A Chinese developer behind flagship Nine Elms regeneration has sold its 50% stake in one of the region’s biggest projects for a massive loss following disappointing demand from residents.
R&F Properties, which was developing Thames City with fellow Chinese developer CC Land, sold its stake to its partner for HK2.66bn (£270m), including a loan after the pair paid 470m pounds sterling for the site in 2017.
The company said it is expected to incur a loss of around £187 million from the divestiture after taking into account costs and investments in the project.
Thames City comprises 12 buildings including three skyscrapers, and is central to the regeneration of Vauxhall and Battersea. R&F and CC Land have changed plans in recent years as they struggle to attract residents, cutting the number of planned flats and racking up loans totaling £430million from Chinese state lender Citic and Lloyds Banking Group to complete the first phase of construction.
The Telegraph previously reported that fewer than 90 apartments were sold in 2020, more than half of them to related parties such as employees or friends of developers, according to documents filed by the company in Hong Kong.
R&F has been one of the hardest hit by Chinese President Xi Jinping’s “three red lines” policy, which has forced property developers to deleverage following rising liabilities in the sector.
The company also recently unloaded the nearby Vauxhall Square site, which has planning permission for two office buildings and 42- and 58-storey twin towers which will have a total of 578 according to planning permission.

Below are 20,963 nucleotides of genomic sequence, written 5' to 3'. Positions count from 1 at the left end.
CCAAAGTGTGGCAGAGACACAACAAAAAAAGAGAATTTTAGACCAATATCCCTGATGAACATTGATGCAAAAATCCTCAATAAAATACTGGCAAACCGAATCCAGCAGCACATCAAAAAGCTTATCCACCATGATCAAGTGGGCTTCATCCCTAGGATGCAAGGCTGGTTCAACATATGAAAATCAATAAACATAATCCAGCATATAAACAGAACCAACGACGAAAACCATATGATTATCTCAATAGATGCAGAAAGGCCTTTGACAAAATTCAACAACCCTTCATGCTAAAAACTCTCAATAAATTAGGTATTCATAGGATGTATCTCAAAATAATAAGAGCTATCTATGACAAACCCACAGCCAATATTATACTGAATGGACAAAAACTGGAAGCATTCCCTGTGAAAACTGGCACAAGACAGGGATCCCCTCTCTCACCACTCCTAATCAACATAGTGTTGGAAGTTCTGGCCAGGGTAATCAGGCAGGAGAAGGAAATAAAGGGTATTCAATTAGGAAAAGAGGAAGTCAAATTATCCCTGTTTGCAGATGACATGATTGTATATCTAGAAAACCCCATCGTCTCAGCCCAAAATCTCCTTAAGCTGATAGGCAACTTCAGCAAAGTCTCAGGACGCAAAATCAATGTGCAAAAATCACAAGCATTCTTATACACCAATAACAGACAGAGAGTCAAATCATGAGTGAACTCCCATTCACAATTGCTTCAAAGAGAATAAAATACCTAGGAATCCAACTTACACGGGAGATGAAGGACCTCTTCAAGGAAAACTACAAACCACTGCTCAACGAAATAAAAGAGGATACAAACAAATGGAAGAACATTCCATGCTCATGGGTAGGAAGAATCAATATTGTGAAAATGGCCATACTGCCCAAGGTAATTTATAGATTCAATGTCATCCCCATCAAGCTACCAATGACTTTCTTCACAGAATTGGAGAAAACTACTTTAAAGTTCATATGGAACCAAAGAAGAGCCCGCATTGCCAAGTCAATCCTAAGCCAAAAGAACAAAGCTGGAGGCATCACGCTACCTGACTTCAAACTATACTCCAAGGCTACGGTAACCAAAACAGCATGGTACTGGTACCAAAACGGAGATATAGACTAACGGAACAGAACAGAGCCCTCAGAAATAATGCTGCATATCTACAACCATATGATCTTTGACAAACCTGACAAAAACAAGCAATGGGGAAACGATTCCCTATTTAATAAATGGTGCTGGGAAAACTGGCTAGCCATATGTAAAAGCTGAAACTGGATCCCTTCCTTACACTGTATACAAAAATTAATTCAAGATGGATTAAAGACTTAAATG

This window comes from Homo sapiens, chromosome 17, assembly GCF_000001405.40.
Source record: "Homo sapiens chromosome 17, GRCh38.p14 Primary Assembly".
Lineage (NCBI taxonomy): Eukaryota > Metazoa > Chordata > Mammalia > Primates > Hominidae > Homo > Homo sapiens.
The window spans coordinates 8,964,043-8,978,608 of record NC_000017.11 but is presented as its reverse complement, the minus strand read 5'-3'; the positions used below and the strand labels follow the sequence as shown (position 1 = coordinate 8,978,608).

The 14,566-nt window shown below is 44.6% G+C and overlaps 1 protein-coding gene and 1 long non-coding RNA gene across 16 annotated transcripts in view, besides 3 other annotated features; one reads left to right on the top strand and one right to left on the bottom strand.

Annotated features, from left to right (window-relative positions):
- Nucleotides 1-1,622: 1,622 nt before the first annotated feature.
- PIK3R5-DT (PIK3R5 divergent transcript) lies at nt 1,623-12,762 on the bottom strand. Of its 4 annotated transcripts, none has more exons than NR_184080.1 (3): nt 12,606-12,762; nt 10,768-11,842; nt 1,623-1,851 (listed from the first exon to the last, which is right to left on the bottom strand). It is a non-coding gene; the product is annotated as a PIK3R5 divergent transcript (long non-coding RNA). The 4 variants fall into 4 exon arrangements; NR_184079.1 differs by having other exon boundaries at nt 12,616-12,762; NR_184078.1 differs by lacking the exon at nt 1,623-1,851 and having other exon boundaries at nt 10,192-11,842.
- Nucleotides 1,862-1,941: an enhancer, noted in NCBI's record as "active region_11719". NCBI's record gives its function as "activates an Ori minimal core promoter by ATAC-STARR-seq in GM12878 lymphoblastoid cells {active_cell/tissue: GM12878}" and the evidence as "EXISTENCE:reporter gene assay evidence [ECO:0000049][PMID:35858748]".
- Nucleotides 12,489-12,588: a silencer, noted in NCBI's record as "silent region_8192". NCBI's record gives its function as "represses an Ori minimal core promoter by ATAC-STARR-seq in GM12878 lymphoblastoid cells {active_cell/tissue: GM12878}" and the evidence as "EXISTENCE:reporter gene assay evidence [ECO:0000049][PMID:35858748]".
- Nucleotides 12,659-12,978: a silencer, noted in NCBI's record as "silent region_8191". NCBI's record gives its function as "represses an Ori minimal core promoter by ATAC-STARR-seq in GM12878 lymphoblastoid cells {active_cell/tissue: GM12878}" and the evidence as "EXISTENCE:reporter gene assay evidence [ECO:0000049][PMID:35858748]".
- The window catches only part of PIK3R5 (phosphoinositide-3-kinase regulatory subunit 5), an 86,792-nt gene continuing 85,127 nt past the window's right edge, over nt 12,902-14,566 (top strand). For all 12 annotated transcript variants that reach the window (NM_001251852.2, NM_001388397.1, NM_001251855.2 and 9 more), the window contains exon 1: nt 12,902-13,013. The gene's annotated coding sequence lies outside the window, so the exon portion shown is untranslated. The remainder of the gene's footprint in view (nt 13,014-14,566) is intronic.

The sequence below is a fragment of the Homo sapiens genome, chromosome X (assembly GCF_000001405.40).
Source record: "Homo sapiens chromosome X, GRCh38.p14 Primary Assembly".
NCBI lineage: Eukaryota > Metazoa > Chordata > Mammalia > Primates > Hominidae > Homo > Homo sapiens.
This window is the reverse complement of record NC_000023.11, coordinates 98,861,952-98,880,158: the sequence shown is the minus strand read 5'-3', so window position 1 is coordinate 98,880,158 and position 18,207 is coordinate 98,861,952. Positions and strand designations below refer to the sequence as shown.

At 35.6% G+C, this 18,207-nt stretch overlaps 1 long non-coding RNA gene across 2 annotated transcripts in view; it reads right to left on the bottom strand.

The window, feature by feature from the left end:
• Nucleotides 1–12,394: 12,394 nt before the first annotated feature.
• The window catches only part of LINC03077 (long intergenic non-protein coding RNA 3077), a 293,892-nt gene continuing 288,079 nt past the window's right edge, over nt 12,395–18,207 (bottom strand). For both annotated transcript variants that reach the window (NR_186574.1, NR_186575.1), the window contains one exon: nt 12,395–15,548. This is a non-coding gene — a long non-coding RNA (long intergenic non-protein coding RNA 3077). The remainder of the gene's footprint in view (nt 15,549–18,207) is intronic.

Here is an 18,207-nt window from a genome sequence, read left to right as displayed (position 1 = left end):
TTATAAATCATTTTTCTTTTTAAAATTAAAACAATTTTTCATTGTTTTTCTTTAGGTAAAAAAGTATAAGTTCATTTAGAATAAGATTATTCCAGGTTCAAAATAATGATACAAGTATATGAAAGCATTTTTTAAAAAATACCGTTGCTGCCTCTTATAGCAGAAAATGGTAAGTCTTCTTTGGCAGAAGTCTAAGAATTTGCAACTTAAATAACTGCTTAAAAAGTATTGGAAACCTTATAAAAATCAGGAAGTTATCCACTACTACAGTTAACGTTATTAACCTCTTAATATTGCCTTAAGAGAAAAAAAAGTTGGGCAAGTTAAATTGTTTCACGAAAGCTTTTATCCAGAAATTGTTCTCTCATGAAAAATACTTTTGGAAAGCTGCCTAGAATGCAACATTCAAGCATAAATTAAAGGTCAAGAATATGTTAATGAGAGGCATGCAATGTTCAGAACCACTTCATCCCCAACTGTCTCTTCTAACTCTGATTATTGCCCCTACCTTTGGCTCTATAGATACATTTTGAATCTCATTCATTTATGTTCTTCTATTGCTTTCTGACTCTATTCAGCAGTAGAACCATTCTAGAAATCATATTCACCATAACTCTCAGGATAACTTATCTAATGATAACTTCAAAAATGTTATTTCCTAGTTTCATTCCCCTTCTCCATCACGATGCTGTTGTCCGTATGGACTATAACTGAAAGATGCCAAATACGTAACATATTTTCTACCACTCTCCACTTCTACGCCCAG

R&F sold Vauxhall Square for a nominal £1, transferring £95.7 million of debt to Hong Kong rival Far East under the terms of the deal. The sum was 42% below the market value of the project.
The developer’s huge loss on the sale of the Nine Elms stake has been called “one of the biggest losses [on a sale] I’ve Ever Heard” by Knight Frank agent Martin Wong.
Boris Johnson endorsed the regeneration of Nine Elms when he was Mayor of London, describing it as “the final piece of the puzzle” for central London.
The scheme became increasingly controversial locally, due to residents’ concerns that speculative construction of luxury properties was dominating local construction.
R&F declined to comment on the deal.
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This notice was published: 2022-04-29 15:51:27